Teacher resources and professional development across the curriculum

Teacher professional development and classroom resources across the curriculum

Monthly Update sign up
Mailing List signup
Search
Follow The Annenberg Learner on LinkedIn Follow The Annenberg Learner on Facebook Follow Annenberg Learner on Twitter
MENU
x
x
Unit Home
x
Unit Content Overview
x
Readings
x
References & Sources
x
Unit Audio Glossary
x
Related Units
x
x

UNIT 12: Transmission of Traditions

x

VIDEO SEGMENT: Islamic Spain

This segment examines the influence of Islamic traditions in the Iberian Peninsula between the eighth and fifteenth centuries. Islam came to the region through conquest by Arab and Berber armies. After conquest, Islamic influence was spread through military might, intermarriage between conquerors and indigenous peoples, and immigrant Muslims who brought their culture, learning, and traditions with them.

In the city of Cordoba, for example, immigrant Islamic leaders built mosques and gardens planted with imports from the Islamic world. Pilgrims from Spain traveled to Muslim holy sites, and both migrants and travelers from the Islamic world traveled to Spain. In each case, such people spread Islamic learning and ideas throughout the Iberian Peninsula.

Aided by the technology of paper manufacturing, Arabic poetry and music became increasingly popular, and deeply influenced musical styles in the region. Non-Muslims, including both Jews and Christians, also encouraged the spread of Islamic culture by translating Arabic works into European languages — including some of the most important scientific texts of the era.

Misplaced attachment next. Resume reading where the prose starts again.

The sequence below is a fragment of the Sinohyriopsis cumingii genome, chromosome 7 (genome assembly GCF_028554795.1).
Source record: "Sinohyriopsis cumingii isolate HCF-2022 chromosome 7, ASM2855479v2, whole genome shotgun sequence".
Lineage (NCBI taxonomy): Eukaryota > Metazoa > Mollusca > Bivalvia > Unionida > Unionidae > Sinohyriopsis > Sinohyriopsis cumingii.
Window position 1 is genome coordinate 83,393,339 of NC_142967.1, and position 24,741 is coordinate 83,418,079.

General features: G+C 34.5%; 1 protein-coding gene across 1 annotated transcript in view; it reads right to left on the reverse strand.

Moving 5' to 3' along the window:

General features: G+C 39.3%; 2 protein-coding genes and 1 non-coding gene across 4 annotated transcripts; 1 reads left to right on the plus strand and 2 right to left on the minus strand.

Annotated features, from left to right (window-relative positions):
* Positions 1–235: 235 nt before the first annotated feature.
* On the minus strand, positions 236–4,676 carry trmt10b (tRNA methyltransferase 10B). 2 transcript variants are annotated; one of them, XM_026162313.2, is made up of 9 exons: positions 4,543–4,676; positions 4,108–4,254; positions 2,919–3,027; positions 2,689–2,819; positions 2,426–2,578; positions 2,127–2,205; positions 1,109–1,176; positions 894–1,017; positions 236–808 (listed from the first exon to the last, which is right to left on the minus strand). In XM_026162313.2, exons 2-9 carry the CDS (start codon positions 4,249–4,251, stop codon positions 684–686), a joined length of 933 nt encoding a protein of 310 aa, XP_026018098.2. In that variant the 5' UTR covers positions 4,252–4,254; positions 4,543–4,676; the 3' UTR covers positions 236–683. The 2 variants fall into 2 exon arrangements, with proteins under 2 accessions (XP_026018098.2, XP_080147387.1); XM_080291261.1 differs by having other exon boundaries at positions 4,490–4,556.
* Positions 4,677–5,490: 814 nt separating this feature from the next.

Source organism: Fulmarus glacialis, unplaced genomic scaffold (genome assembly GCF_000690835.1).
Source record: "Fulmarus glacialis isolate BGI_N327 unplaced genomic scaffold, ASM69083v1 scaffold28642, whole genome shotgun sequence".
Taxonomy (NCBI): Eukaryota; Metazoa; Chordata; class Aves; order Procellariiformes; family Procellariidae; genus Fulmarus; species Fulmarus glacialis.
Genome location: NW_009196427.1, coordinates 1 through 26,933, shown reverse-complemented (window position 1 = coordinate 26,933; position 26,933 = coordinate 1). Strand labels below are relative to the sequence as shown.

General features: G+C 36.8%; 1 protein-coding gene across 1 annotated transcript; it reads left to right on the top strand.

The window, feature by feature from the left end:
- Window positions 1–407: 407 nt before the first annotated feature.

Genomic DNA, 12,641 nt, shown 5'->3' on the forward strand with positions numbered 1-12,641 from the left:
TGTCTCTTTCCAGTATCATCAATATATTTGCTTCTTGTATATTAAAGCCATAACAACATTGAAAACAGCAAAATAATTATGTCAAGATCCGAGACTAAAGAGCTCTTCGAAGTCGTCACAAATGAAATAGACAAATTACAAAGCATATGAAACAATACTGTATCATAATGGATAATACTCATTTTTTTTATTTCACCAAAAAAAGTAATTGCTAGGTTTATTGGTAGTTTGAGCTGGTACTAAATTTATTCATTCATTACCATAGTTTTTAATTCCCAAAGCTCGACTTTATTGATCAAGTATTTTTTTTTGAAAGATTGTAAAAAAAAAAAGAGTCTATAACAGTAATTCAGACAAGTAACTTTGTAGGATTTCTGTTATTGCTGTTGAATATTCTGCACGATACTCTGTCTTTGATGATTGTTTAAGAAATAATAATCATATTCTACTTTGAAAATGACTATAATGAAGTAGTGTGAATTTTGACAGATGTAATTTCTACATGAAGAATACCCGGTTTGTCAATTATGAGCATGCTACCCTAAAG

However, by the late eleventh century, small Christian communities who had resisted Islamic conquest began the reconquista — the Christian reconquest of Spain. The reconquest took 500 years to accomplish, and in 1492 the last of the Muslims were expelled from the Iberian Peninsula. Even so, in both language and culture, Islamic traditions continue to be visible in Spain today.

SELECTED IMAGES AND MAPS


Nasrid, COURTYARD OF ALHAMBRA PALACE, CORDOBA, SPAIN (n.d.). Courtesy of WorldArt Kiosk/Kathleen Cohen.

Anonymous Umayyad, PAGE FROM A MANUSCRIPT OF THE QUR'AN, SPAIN (c. 1100-1200). Courtesy of the Los Angeles County Museum of Art.


Anonymous, GARDEN OF THE ALCAZAR, CORDOBA (n.d.). Copyright 2003 Oregon Public Broadcasting and its licensors. All rights reserved.

Hot Pepper Studios, created for Bridging World History, MAP OF ISLAMIC SPAIN OR AL-ANDALUS, 8TH CENTURY (2004). Courtesy of Oregon Public Broadcasting.



x
x
  Home  |  Catalog  |  About Us  |  Search  |  Contact Us  |     Follow The Annenberg Learner on Facebook 
  © Annenberg Foundation 2013. All rights reserved.
Privacy Policy